@Wendi, we get some stadium parkers over here by El Centro, but not as many as I’d expect. I think people unfamiliar with the neighborhood might not realized there’s so much empty street so close to the Light Rail.

  18. @brook, @J-lon: Yes, I remember well. My point is that the buildings were there, the landlords were motivated and the rents were cheap. I helped a couple of the businesses in G-town get opened about 5-7 years ago. Creative types always see the potential and are willing to put in the sweat equity to see their vision through, but it also takes a cooperative landlord. Spaces are limited and occupied on Beacon Hill, there are too many offices that should be retail. I am glad to have businesses but they really do not create a street presence that attracts shoppers and activity. When development comes to BEHI, which it will, I hope all the first floor spaces are street facing retail with wide sidewalks. Build it and they will come, our role as a community is to oversee and deter bad development. Height is far less of an issue than what is happening right at the sidewalk.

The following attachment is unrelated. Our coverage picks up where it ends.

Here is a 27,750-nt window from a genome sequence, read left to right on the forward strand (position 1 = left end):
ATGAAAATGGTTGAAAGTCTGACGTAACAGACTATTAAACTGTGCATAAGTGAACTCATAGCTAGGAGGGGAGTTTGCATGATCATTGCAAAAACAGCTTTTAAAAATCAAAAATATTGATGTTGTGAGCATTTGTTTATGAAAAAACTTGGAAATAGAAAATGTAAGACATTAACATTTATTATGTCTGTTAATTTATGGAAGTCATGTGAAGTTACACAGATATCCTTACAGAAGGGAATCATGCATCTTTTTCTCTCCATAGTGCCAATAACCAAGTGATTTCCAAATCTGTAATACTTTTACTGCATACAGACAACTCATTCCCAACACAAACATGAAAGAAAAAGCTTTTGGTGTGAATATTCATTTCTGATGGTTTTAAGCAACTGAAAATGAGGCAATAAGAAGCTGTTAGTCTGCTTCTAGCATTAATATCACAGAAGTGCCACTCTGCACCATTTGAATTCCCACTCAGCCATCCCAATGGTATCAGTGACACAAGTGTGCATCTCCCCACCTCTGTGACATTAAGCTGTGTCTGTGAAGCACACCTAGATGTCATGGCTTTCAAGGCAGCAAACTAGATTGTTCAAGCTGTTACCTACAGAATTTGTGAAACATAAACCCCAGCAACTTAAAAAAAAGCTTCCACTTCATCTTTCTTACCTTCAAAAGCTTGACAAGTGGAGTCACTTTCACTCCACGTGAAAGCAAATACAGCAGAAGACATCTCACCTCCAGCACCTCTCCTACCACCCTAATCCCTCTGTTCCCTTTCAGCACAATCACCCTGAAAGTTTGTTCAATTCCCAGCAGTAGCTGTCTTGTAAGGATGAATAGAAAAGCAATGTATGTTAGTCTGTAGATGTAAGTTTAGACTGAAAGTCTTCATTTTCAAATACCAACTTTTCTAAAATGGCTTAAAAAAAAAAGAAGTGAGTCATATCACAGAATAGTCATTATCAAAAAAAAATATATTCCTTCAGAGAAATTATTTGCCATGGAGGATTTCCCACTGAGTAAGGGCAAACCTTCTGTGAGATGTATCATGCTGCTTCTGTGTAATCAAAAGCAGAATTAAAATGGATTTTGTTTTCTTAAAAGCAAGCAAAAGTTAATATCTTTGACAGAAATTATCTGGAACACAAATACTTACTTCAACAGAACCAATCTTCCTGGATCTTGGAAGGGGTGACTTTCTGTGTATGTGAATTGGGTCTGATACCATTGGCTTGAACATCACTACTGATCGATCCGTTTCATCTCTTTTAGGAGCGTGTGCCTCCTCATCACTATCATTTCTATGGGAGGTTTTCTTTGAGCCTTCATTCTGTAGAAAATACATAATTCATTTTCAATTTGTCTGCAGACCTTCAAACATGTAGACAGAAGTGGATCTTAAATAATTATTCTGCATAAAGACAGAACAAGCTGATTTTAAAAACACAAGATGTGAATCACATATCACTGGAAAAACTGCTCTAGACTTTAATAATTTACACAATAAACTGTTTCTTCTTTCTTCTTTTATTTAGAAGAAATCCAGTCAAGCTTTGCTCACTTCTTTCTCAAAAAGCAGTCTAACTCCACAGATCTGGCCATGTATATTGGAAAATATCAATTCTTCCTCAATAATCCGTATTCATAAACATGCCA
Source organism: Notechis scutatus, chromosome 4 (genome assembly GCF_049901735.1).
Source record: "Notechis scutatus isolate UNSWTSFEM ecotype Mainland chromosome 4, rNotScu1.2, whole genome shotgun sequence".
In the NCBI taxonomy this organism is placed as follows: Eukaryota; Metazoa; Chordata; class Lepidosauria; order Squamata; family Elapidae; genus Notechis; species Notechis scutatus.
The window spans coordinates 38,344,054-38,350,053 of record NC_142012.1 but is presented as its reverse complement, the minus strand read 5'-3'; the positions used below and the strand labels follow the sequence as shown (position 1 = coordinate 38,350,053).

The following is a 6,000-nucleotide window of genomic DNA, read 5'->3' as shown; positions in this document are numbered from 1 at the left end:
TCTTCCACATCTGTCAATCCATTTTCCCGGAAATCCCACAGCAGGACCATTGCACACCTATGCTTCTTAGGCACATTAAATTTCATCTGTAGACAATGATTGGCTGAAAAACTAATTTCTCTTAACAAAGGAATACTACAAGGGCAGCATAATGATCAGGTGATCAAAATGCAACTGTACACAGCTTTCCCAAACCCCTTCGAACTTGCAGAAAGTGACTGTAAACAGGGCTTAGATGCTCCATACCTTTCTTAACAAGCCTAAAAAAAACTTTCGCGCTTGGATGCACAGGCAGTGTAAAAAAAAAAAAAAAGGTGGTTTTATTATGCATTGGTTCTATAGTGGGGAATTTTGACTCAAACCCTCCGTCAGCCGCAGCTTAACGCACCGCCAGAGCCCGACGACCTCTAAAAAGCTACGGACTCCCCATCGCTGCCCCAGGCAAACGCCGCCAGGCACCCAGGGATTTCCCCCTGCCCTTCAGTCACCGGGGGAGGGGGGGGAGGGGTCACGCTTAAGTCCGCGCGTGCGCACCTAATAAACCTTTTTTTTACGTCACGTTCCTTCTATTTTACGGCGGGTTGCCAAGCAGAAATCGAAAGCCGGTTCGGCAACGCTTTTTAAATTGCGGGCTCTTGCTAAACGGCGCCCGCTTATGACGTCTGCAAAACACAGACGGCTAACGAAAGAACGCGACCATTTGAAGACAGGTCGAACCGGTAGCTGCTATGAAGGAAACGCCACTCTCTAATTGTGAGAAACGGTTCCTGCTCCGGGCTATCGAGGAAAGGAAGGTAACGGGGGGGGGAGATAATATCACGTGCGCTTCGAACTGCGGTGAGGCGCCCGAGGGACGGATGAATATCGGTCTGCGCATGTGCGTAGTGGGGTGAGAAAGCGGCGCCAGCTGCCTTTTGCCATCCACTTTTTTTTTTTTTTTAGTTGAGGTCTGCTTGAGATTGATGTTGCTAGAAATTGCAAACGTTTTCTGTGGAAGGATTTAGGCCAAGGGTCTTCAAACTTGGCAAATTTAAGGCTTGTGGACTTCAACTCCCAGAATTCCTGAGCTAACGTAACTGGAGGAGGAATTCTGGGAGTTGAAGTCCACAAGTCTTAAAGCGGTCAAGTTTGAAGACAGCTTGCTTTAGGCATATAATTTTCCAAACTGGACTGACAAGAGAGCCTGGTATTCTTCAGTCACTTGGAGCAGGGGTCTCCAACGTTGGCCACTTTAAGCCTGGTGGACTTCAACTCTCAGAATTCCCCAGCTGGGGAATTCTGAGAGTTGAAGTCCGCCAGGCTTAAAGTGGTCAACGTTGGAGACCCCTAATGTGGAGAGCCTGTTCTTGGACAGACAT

19. @Matt, @Brook:

    I hear you. Totally makes sense. I know that the LLs on Beacon are part of the difference here (and in some cases the difficulty). But right now there are at least 3 retail spaces for rent on Beacon (dry cleaners, Rockit Space, and the space next to ABC Market). And I wonder how long the current incarnation of Tasha’s will last.

    The Tasha’s Bistro space was open for a long time. Made me so sad to see that one not succeed. But I’m afraid it was flawed in its conception. I believe a restaurant/cafe can succeed in that space. But the person running it really needs to be somebody who “gets it,” the way the people at Full Tilt Ice Cream seemed to “get it” out in White Center.

    They opened a business that the neighborhood out there clearly wanted/needed. Then they didn’t stop there. They made something cool enough that once I found it, I willingly drove out there to get ice cream. Since they opened in June 2008, 4 other interesting places have opened on that street.

    I know BEHI is a different case for the reasons @Brook outlines. But it really only takes a couple of really cool things to inspire other people to do the same. Really keeping my fingers crossed on the Pizza place in the Beacon Pub spot.

  20. The lack of retail space is/was a problem on Beacon Hill, especially when we were looking for a space for our restaurant – we never wanted it anywhere else but in our nighborhood. We hope that when we open, it will bring more people to the Hill and help all the other businesses in the area. I think people will come out for our pizza and a cold beer! And the revitalization of Jefferson Park is really a good thing too. I think events that bring in a larger audience would be great – a summer kite festival to go along with our light-rail station logo! Outdoor movies at Jefferson Park would be awesome.